clock menu more-arrow no yes

Filed under:

For second time this season, Bears coach Matt Nagy says he has not been fired

Nagy rebutted a report by CBS’ Boomer Esiason that he already has been informed that this will be his final game as Bears coach.

Matt Nagy is 34-30 as Bears head coach. He will likely coach his final game Sunday against the Vikings.
Matt Nagy is 34-30 as Bears head coach. He will likely coach his final game Sunday against the Vikings.
Wesley Hitt/Getty Images

It’s always a bad sign when a coach repeatedly has to shoot down reports that he already has been secretly pre-fired. Those questions aren’t being asked in Green Bay, Kansas City or New England.

But Bears coach Matt Nagy seems used to it by now. Just another day at Halas Hall.

The topic resurfaced Wednesday, when former NFL quarterback Boomer Esiason reported on his radio show that Nagy already had been informed that he will be fired after the season finale Sunday.

“Nagy has been told,” Esiason said on WFAN. “That came through a very, very tight and good source.”

The source wasn’t tight and good enough for Nagy, who rebutted Esiason’s claim by saying anyone who wants to report something should ask him.

“I can clear it up,” Nagy said. “I’m very honest and open with y’all, and that has not been told to me. . . . I haven’t been told anything.

“I’m a pretty good source to ask. . . . Anybody that has a report that is gonna talk to somebody who talked to somebody who talked to somebody — it’s probably best just to call me up and ask me. I promise you I’ll tell you the truth.”

Nagy, of course, is far from the only definitive source when it comes to his future. And his public denial, even while asserting that he’s being truthful, doesn’t exactly refute Esiason’s report.

It’s logical to assume Bears chairman George McCaskey already has made his decision. He probably made it weeks ago. Whether he took the step of informing Nagy is a separate issue.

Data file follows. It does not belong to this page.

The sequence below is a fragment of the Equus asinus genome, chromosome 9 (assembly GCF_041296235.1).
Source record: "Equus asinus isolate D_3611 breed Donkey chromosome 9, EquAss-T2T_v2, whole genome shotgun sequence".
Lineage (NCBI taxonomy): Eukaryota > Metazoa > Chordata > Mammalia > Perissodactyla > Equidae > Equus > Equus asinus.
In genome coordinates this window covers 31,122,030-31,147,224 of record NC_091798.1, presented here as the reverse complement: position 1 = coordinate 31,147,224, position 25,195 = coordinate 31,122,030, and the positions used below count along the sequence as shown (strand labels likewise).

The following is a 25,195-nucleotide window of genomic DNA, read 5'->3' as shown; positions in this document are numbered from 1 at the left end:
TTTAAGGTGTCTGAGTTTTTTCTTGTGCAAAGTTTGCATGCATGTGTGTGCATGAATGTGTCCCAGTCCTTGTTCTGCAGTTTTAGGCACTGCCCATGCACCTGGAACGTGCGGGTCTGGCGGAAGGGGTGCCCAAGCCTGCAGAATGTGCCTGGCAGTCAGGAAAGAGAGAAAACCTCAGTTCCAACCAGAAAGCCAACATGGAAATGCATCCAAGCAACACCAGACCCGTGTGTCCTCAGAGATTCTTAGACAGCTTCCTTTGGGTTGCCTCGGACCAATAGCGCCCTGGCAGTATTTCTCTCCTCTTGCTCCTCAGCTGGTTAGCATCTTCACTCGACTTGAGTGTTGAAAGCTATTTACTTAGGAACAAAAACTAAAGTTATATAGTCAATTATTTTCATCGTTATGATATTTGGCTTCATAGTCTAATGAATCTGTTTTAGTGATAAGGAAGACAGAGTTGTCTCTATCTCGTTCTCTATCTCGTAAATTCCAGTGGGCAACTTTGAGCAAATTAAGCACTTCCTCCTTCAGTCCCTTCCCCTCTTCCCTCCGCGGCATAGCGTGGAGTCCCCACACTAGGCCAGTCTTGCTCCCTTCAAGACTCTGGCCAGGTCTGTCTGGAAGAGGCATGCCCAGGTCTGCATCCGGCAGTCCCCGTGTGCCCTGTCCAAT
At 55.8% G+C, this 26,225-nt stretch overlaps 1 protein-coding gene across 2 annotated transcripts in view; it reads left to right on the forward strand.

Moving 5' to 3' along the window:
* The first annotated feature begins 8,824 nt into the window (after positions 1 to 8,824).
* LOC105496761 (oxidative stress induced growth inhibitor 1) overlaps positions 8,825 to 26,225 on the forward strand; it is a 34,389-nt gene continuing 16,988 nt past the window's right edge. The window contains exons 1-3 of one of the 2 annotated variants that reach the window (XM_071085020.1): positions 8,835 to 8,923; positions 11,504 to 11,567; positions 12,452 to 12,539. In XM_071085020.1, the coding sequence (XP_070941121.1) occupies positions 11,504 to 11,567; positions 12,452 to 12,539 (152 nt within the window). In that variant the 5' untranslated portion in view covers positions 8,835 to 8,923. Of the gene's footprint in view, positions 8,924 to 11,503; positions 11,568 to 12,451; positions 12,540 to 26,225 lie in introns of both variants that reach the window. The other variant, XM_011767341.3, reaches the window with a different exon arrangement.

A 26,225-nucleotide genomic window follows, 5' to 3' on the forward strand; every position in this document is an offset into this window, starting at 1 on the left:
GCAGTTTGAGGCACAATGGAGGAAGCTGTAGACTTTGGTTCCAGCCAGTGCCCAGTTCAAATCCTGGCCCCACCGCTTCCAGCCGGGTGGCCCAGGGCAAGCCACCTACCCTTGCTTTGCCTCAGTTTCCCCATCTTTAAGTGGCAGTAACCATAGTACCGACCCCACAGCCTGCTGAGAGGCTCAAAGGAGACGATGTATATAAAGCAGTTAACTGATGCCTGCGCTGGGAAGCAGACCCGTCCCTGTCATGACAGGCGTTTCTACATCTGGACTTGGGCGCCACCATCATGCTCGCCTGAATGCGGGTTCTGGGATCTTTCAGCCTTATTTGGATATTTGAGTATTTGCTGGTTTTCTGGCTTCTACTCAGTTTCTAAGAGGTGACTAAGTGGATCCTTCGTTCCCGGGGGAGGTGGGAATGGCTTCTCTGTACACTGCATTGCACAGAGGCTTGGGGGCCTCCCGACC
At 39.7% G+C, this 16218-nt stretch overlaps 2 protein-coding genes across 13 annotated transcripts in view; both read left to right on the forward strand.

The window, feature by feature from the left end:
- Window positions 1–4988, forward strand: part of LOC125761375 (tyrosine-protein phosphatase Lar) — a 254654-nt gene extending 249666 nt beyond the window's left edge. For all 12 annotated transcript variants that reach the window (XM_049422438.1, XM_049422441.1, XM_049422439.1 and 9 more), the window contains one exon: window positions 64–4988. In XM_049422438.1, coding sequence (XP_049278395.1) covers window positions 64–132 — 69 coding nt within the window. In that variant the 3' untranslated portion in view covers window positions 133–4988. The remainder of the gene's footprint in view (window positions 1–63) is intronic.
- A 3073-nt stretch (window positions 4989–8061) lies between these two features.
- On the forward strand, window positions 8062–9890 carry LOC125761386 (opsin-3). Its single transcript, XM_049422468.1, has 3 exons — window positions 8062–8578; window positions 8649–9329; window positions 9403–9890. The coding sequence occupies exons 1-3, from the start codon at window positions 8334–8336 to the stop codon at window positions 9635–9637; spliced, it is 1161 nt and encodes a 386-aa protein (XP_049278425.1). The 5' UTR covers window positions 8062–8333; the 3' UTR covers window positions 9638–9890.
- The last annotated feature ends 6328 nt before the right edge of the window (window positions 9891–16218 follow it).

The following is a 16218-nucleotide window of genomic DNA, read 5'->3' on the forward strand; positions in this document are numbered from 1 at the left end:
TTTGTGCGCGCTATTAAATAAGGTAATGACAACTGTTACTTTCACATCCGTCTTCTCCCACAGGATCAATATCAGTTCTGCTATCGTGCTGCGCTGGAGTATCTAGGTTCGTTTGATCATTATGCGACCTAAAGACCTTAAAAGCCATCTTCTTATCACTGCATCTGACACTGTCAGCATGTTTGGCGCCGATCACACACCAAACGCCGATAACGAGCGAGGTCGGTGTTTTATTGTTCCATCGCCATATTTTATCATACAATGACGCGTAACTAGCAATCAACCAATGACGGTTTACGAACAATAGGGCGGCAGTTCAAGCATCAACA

The Bears are widely expected to fire Nagy after their game at the Vikings on Sunday, and it has grown into such a foregone conclusion that it has become a semi-regular topic at Nagy’s news conferences.

Nagy has been asked about his job security all season after McCaskey made the unpopular move a year ago of bringing him and general manager Ryan Pace back. Nagy and Pace described it as “an opportunity,” signaling they realized they were fortunate to escape being fired.

Those conversations between the media and Nagy originally centered on whether he’d make decisions out of self-preservation or act in the Bears’ long-term interests. For example, would he cling to veteran Andy Dalton as his starter or would he begin the difficult but necessary work of preparing rookie Justin Fields for a future that might not include him?

The tenor turned after an ugly loss to the Ravens on Nov. 21, when Nagy’s offense mustered 13 points and his defense faltered at the end against a backup quarterback. Along the way, Nagy mismanaged his timeouts and various other aspects of the game as his team fell to 3-7.

The infamous Patch.com report landed two days later and claimed Nagy had been informed that the Thanksgiving game against the Lions would be his final day as coach. The mountain of evidence against Nagy keeping his job was one reason that seemed plausible, and the organization exacerbated the problem by doing nothing to shoot the report down.

Since then, it has been a month and a half of excruciating awkwardness. The Bears created uncomfortable circumstances and prolonged them, presumably out of adherence to their odd policy of not firing a head coach during the season, but Nagy has handled the ordeal with uncommon patience.

He has never so much as bristled at a question about being fired, let alone ranted or raged. And while he couldn’t have enjoyed being prodded about it again Wednesday, he commended a reporter for hitting it head-on by asking him directly.

None of this makes Nagy a great coach or excuses his 22-26 record the last three seasons and the Bears scoring the ninth-fewest points in the NFL over his tenure, but he continues to navigate an unpleasant situation with dignity.